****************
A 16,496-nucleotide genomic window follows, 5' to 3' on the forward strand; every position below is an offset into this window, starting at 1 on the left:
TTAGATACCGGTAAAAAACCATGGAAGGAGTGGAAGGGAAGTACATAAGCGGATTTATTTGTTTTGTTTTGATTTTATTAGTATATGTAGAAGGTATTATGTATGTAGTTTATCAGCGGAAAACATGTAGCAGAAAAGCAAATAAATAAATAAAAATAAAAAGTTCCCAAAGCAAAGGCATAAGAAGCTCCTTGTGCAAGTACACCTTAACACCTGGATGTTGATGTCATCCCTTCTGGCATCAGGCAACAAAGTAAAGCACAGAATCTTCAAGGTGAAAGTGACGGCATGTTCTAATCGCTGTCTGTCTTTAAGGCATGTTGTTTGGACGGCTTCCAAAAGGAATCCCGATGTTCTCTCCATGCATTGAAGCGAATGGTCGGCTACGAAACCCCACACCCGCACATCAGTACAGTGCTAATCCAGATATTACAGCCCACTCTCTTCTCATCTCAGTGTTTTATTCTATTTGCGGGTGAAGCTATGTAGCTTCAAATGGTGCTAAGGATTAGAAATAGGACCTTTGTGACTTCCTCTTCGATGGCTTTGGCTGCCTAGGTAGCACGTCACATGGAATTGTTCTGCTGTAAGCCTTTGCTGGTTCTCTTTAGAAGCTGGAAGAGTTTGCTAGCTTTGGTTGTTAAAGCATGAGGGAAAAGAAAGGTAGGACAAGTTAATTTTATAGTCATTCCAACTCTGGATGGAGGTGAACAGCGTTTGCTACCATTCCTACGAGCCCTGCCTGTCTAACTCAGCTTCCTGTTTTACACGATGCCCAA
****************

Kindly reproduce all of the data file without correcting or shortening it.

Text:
A 16,496-nucleotide genomic window follows, 5' to 3' on the forward strand; every position below is an offset into this window, starting at 1 on the left:
TTAGATACCGGTAAAAAACCATGGAAGGAGTGGAAGGGAAGTACATAAGCGGATTTATTTGTTTTGTTTTGATTTTATTAGTATATGTAGAAGGTATTATGTATGTAGTTTATCAGCGGAAAACATGTAGCAGAAAAGCAAATAAATAAATAAAAATAAAAAGTTCCCAAAGCAAAGGCATAAGAAGCTCCTTGTGCAAGTACACCTTAACACCTGGATGTTGATGTCATCCCTTCTGGCATCAGGCAACAAAGTAAAGCACAGAATCTTCAAGGTGAAAGTGACGGCATGTTCTAATCGCTGTCTGTCTTTAAGGCATGTTGTTTGGACGGCTTCCAAAAGGAATCCCGATGTTCTCTCCATGCATTGAAGCGAATGGTCGGCTACGAAACCCCACACCCGCACATCAGTACAGTGCTAATCCAGATATTACAGCCCACTCTCTTCTCATCTCAGTGTTTTATTCTATTTGCGGGTGAAGCTATGTAGCTTCAAATGGTGCTAAGGATTAGAAATAGGACCTTTGTGACTTCCTCTTCGATGGCTTTGGCTGCCTAGGTAGCACGTCACATGGAATTGTTCTGCTGTAAGCCTTTGCTGGTTCTCTTTAGAAGCTGGAAGAGTTTGCTAGCTTTGGTTGTTAAAGCATGAGGGAAAAGAAAGGTAGGACAAGTTAATTTTATAGTCATTCCAACTCTGGATGGAGGTGAACAGCGTTTGCTACCATTCCTACGAGCCCTGCCTGTCTAACTCAGCTTCCTGTTTTACACGATGCCCAA